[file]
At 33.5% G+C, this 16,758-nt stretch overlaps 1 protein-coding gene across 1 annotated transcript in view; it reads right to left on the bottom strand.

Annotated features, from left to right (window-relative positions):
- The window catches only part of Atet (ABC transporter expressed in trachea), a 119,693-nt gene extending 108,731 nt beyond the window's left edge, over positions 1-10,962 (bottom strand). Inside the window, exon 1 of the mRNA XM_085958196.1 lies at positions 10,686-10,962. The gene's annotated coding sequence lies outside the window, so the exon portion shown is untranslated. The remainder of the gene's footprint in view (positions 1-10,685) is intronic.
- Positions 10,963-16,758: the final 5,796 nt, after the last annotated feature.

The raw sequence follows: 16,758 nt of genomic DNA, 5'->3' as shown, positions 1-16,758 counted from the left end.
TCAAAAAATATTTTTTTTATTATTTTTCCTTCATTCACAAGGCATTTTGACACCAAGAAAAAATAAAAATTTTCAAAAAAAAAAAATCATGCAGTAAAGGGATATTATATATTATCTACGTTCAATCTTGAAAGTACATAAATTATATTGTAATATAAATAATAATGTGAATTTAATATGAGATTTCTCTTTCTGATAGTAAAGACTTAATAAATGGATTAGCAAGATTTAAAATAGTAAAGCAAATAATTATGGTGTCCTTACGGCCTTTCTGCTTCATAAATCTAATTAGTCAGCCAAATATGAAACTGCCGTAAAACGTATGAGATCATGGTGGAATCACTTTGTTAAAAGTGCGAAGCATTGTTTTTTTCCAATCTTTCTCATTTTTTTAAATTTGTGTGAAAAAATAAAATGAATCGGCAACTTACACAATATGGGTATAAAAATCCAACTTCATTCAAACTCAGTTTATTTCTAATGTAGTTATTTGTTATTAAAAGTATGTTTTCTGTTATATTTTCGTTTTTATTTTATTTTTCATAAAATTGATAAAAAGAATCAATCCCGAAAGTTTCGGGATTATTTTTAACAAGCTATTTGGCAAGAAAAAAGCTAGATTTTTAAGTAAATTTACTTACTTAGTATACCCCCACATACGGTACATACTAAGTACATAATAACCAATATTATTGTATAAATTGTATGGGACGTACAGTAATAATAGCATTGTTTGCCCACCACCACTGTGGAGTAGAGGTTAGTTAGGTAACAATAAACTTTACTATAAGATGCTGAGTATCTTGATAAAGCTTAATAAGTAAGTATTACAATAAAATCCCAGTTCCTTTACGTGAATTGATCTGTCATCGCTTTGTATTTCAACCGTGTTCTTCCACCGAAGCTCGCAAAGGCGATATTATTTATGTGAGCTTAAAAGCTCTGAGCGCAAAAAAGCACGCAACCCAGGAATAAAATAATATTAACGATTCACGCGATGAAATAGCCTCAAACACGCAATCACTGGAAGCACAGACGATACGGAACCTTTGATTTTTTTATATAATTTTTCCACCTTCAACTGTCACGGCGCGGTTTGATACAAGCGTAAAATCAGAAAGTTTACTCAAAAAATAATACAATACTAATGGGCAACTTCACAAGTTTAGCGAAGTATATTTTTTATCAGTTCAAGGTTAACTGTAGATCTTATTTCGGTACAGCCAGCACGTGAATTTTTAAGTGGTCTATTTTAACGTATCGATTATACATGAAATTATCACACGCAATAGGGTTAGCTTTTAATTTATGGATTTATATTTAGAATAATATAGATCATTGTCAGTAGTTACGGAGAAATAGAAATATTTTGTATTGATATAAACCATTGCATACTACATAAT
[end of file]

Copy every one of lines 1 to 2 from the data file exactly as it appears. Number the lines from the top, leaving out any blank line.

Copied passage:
At 33.5% G+C, this 16,758-nt stretch overlaps 1 protein-coding gene across 1 annotated transcript in view; it reads right to left on the bottom strand.

Annotated features, from left to right (window-relative positions):